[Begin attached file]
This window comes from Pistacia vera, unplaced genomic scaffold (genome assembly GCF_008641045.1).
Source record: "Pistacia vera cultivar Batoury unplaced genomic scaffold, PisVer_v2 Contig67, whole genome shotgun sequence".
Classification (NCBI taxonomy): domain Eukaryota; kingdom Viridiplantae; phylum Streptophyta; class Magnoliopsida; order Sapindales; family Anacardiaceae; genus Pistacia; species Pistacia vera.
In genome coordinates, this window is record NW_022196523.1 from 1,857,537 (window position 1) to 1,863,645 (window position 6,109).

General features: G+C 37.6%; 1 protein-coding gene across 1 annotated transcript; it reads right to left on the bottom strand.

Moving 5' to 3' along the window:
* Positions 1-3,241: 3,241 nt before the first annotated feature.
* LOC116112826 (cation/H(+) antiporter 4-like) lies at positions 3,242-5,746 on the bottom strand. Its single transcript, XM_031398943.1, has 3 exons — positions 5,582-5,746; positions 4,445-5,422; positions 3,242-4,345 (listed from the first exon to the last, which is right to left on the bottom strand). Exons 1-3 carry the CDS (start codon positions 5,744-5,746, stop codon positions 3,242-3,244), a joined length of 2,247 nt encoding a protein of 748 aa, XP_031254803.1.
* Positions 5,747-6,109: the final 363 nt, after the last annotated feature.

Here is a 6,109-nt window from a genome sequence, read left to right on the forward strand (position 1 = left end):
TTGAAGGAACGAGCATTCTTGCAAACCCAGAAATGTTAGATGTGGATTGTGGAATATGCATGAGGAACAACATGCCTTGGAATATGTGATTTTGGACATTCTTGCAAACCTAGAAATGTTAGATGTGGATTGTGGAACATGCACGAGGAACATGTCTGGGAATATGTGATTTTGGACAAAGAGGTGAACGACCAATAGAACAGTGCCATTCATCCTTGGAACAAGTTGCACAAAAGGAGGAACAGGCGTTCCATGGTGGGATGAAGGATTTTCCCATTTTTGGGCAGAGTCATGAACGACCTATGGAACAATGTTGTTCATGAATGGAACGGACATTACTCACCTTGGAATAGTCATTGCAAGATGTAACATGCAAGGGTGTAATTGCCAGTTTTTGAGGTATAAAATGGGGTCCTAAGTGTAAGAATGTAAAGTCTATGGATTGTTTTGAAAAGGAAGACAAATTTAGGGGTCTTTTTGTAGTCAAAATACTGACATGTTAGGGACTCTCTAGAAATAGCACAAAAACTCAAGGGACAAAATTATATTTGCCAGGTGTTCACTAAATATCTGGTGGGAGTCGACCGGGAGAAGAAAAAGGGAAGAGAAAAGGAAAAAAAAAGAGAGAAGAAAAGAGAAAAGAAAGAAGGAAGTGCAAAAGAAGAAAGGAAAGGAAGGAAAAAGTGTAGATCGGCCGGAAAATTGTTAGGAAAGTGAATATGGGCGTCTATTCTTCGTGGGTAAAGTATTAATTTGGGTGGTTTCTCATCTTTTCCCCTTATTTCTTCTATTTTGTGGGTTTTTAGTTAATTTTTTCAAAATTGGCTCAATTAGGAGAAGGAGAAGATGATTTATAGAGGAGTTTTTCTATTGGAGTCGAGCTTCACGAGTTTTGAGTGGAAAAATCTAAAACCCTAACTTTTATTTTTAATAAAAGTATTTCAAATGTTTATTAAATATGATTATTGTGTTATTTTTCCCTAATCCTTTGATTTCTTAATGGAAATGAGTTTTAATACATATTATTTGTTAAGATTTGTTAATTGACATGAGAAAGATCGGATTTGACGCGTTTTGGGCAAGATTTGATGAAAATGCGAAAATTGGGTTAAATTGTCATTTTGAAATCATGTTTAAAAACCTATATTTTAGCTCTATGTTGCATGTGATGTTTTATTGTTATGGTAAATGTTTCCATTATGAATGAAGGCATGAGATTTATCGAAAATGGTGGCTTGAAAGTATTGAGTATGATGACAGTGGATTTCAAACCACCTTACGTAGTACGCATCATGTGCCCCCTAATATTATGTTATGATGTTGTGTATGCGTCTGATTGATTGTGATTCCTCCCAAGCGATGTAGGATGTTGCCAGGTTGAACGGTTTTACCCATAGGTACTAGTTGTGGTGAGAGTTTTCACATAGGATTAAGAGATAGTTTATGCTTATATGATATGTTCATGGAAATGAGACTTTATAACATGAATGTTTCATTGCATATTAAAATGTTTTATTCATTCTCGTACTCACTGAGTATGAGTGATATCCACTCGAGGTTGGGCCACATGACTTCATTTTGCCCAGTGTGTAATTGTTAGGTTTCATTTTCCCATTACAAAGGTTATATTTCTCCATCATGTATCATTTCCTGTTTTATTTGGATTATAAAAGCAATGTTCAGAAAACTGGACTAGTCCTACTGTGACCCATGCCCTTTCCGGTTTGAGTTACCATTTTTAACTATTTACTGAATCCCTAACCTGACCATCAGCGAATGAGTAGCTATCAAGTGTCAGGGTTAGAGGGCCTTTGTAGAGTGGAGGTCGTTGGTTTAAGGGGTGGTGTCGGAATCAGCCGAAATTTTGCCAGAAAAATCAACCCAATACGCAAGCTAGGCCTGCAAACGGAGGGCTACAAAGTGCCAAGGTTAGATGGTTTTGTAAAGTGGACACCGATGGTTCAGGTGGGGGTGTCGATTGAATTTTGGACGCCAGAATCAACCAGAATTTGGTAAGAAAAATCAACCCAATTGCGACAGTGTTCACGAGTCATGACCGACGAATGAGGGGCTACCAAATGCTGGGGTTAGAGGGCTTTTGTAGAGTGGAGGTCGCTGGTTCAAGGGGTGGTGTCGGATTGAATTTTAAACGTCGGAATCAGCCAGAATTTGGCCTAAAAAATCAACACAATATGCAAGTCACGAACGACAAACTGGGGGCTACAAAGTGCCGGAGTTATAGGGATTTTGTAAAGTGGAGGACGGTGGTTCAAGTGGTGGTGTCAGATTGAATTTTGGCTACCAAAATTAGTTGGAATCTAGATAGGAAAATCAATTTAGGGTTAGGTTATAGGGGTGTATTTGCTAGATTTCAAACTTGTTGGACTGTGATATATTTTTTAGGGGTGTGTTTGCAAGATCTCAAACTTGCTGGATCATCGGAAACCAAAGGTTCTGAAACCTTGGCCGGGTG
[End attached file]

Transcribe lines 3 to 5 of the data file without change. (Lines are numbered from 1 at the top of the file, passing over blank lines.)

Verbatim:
Classification (NCBI taxonomy): domain Eukaryota; kingdom Viridiplantae; phylum Streptophyta; class Magnoliopsida; order Sapindales; family Anacardiaceae; genus Pistacia; species Pistacia vera.
In genome coordinates, this window is record NW_022196523.1 from 1,857,537 (window position 1) to 1,863,645 (window position 6,109).

General features: G+C 37.6%; 1 protein-coding gene across 1 annotated transcript; it reads right to left on the bottom strand.